I'm lying on my side underneath the worn comforter, which drapes over me, my body a shallow lump underneath it. I'm down to 120 pounds. My eyes have sunken into my face and my cheekbones jut out like skeletal knives.

"Mark?" I croak softly. My breath is hot on his face.

"Yeah, Rog…"

"Look…" I say. Mark shifts slightly and the mattress squeaks. "I'm sorry to bring this upon you. You don't need to stay here."

He looks down, exposing pale eyelashes.

"I know, Rog." He sniffles. "I love you." The morning sun has lit up the metal pipes of our industrial ceiling with streaks of light; I notice Mark's bookshelf against the dirty brick wall. Things I've never noticed before.

"Yeah," I murmur gruffly. "Well-- you too."

I still can't say I love you. It's never been my thing.


I'd be the first to admit that Mark and I initially had issues with being together …the most prominent issue being that neither of us considered ourselves gay.

"We aren't really gay," I say to him while we are eating dinner one night. He looks down into his oily chicken soup and turns pink. "We're just two straight men that happen to be having a romantic relationship."

He doesn't meet my eyes, but mumbles "That seems to be the definition of gay, Rog."

"Not really," I counter pathetically. "We still like women."

"Bisexual, than. But we're probably not straight."

Part of my soul still resides in high school, and wants so badly not to be called "gay." I know this is the homophobia that prevents me from admitting what is evidently true, and yet I'll continue to hide from it stubbornly, because I, Roger Davis, am an asshole.


"Rog?" he asks. I glance over from the television, but my eyes are glazed over. Mark's face reflects blue light. The images from the TV dance off his glasses.

"You're not watching Sailor Moon."

"There was nothing else on."

"Turn that off immediately and come to bed. I'm lonely."

"Oh, go jerk off to your Sailor Venus porn." I turn back to the TV to observe scantily clad anime girls. Isn't it nice to know the world is being saved by someone who also looks good in a pixilated mini skirt? Besides, it helps me forget about my soar throat brought on by thrush.

He ambles off, sighing deeply. Under his breath, Mark mutters "How did he know?"


Collins is large, tall and husky. I am thin and frail. I consider this to be remarkably unfair given the difference in our years with HIV.

When we walk through the Village's Thompkins Square Park, he strides slowly so I can keep up with his long legs and seemingly never-ending energy. His sensible shoes scrape against the cement path satisfyingly; my mangy sneakers smack the pavement as I huff alongside him. Our shadows are cast far forward- his stretching on for a good few inches past mine.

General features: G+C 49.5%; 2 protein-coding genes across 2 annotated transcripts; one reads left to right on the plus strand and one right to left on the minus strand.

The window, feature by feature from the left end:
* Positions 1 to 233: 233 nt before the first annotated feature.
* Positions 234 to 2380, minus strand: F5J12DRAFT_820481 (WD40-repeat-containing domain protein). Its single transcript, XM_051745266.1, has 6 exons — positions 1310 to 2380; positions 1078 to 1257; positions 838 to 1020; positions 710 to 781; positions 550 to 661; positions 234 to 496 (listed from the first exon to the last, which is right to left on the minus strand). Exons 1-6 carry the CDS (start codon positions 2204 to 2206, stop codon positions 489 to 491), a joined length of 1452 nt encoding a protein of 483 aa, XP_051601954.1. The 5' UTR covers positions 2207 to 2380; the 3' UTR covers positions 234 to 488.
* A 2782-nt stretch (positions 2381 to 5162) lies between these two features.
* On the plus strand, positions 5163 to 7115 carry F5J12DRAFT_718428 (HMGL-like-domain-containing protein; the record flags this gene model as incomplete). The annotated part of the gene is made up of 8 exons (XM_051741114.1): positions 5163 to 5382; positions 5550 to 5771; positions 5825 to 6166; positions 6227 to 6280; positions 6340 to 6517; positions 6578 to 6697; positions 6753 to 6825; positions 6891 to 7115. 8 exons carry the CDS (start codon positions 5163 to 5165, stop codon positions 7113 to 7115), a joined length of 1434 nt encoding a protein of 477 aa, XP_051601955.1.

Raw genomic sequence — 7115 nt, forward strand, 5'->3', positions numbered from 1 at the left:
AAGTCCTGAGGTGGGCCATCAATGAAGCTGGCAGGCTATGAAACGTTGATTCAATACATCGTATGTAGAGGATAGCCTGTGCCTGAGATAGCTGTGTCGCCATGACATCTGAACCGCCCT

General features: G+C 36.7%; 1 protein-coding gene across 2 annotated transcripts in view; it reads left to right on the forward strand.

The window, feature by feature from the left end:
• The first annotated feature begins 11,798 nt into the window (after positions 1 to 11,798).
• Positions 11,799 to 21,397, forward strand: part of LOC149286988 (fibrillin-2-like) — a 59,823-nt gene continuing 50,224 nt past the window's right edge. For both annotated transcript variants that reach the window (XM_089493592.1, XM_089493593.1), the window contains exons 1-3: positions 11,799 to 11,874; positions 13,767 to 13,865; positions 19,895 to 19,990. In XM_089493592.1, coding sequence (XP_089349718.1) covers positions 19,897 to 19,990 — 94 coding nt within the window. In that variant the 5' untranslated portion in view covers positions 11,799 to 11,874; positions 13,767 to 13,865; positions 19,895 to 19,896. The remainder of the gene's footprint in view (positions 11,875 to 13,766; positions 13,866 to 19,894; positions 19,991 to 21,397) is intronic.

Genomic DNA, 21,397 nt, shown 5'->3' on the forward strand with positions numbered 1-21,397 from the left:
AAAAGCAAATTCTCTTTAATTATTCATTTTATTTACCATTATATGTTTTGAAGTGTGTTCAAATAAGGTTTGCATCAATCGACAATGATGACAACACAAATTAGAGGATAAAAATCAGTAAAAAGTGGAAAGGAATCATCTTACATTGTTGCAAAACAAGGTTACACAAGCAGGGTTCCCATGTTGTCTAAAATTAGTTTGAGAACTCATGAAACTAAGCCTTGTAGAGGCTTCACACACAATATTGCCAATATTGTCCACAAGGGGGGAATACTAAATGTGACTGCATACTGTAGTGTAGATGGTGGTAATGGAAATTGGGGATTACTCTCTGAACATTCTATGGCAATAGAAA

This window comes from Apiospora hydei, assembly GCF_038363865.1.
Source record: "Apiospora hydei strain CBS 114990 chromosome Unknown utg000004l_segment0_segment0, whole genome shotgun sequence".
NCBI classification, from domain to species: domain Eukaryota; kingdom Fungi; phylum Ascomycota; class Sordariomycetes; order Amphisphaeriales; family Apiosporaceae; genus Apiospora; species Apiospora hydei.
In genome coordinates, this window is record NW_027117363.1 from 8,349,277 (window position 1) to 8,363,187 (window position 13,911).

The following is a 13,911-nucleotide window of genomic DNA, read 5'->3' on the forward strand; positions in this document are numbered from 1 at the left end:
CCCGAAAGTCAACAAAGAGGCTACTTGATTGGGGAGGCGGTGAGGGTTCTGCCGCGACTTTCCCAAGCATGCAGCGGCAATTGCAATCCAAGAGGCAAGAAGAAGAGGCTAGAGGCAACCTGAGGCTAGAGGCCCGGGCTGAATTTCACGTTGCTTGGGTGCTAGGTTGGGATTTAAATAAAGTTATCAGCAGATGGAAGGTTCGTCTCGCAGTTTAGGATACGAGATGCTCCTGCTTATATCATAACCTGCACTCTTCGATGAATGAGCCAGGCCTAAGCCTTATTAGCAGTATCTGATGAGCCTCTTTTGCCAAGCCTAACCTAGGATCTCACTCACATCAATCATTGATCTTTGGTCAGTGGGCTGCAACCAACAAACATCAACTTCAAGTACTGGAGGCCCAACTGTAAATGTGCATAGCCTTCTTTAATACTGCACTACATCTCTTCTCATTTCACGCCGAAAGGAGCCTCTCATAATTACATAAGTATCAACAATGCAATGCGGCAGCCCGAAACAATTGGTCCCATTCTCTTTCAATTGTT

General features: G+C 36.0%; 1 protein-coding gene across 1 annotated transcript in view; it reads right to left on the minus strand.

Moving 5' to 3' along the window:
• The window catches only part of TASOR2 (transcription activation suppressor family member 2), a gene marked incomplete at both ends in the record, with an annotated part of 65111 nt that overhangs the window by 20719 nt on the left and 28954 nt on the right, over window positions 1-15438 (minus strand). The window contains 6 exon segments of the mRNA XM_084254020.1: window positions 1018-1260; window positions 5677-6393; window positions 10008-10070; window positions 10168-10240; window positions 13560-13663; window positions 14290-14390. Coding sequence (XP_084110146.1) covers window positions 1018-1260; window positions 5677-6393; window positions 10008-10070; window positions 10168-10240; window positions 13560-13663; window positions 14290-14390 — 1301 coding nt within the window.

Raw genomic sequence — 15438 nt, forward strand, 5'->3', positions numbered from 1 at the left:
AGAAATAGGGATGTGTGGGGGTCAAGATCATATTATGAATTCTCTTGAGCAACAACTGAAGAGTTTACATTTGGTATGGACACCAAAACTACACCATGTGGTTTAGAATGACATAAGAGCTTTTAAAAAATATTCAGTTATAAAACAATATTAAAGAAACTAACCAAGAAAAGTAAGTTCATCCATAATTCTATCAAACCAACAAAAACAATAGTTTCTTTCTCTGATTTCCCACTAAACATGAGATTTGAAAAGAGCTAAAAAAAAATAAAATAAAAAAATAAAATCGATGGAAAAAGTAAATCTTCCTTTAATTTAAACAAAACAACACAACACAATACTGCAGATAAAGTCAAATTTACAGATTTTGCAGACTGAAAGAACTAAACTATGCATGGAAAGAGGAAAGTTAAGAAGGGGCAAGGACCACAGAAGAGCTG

"The thing is," he's saying, "you just have to take it one day at a time. If you worry all your life, you'll miss out on life itself."

"Yeah," I grunt. It's easy for Collins to spew this mantra when he didn't spend the sunny November morning vomiting up his antibiotics.

He continues. "See, back in my seropositive days, I was constantly plagued with all these concerns. I went to the doctor like once a month; I was fine but all my tests came back positive with these freaking weird antibodies. And that was back in the eighties. And let me tell you something Roger, you're lucky you got diagnosed in '91. I had to wait so long for them to find out anything."

A cool breeze tickles my neck. A jogger passes by, her dark hair flying behind her, contrasting with the clear sunlight and autumn trees.

"And then," Collins explains, "finally in 1988 I tested completely positive. And you know what?"

"What?" I pout. I don't want to hear the uplifting answer. Lectures are for college students, not me.

"I was glad. No more beating around the bush. Life doesn't suck so much anyways, and this is a Chronic But Manageable Disease."

"But Collins," I interject, "what I don't get is this: It's '96. You tested positive in '88. You were seropositive a long time before that. You must have had AIDS for at least ten years now. How are you still around?"

He laughs at me, a deep, hearty laugh that makes its way up all the way from his belly. I roll my eyes.


Cloudy moonlight dusts the sidewalks. The streets of East 13th are mostly empty except for the occasional pedestrian. A car passes by once in a while, disturbing the peace with a loud whoosh of air. Late night drug stores and Chinese restaurants glow with chipped neon signs and window light that spills onto the street.

I remember this night, October 17th 1996, because it was the night that I knew I was dying.

AIDS is an abstract illness; few understand it biologically, but many people can tell you the rather unpleasant connotations. Gay people. Prostitutes. Drug addicts. Hemophiliacs. AIDS smells like blood and semen and the nineteen eighties.

I didn't have AIDS until that night. I was HIV-positive, which was rather difficult to explain. What is HIV-positive anyways? It's waiting and watching, swallowing brittle pills day after day as you dread the inevitable future. It's being extra careful when you throw away used Band-Aids. It's lying awake at night, wondering how many sleepless nights you have left when you feel fine.

Then AIDS sneaks up on you when you least expect it- dark violet bruises that you notice in the shower, on your calves and thighs and chest. It's insomnia for the fifth night this week and the redness under your eyes. It's dry, harsh coughing when you have no allergies.

We return to the night of October 17th. Walking home from the doctor, thinking about my depressing lack of T-cells and wishing so badly I could be someone else. Hoping so badly I could somehow wake up the next day and not be Roger Davis- ex-drug addict, former rocker, in denial "straight" kid who sleeps with his pathetic room mate and now, soon to be AIDS-casualty.